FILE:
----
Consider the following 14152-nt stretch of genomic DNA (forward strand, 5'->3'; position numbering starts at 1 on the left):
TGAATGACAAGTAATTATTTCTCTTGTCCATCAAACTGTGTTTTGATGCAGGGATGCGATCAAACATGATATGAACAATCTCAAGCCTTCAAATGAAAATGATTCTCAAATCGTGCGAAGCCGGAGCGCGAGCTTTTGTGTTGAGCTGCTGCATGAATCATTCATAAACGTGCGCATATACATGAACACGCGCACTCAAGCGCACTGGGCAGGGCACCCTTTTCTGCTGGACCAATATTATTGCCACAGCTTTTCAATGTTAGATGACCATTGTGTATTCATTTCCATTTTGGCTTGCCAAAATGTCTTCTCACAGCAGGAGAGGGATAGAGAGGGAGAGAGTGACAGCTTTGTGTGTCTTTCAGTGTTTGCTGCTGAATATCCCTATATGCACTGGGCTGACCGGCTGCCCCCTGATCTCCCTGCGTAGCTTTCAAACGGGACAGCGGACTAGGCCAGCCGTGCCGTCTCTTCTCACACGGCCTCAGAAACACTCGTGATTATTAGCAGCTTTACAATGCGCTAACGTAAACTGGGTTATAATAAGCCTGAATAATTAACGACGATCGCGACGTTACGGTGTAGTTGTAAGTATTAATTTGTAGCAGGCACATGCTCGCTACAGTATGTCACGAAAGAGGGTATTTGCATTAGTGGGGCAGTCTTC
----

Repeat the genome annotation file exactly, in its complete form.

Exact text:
Consider the following 14152-nt stretch of genomic DNA (forward strand, 5'->3'; position numbering starts at 1 on the left):
TGAATGACAAGTAATTATTTCTCTTGTCCATCAAACTGTGTTTTGATGCAGGGATGCGATCAAACATGATATGAACAATCTCAAGCCTTCAAATGAAAATGATTCTCAAATCGTGCGAAGCCGGAGCGCGAGCTTTTGTGTTGAGCTGCTGCATGAATCATTCATAAACGTGCGCATATACATGAACACGCGCACTCAAGCGCACTGGGCAGGGCACCCTTTTCTGCTGGACCAATATTATTGCCACAGCTTTTCAATGTTAGATGACCATTGTGTATTCATTTCCATTTTGGCTTGCCAAAATGTCTTCTCACAGCAGGAGAGGGATAGAGAGGGAGAGAGTGACAGCTTTGTGTGTCTTTCAGTGTTTGCTGCTGAATATCCCTATATGCACTGGGCTGACCGGCTGCCCCCTGATCTCCCTGCGTAGCTTTCAAACGGGACAGCGGACTAGGCCAGCCGTGCCGTCTCTTCTCACACGGCCTCAGAAACACTCGTGATTATTAGCAGCTTTACAATGCGCTAACGTAAACTGGGTTATAATAAGCCTGAATAATTAACGACGATCGCGACGTTACGGTGTAGTTGTAAGTATTAATTTGTAGCAGGCACATGCTCGCTACAGTATGTCACGAAAGAGGGTATTTGCATTAGTGGGGCAGTCTTC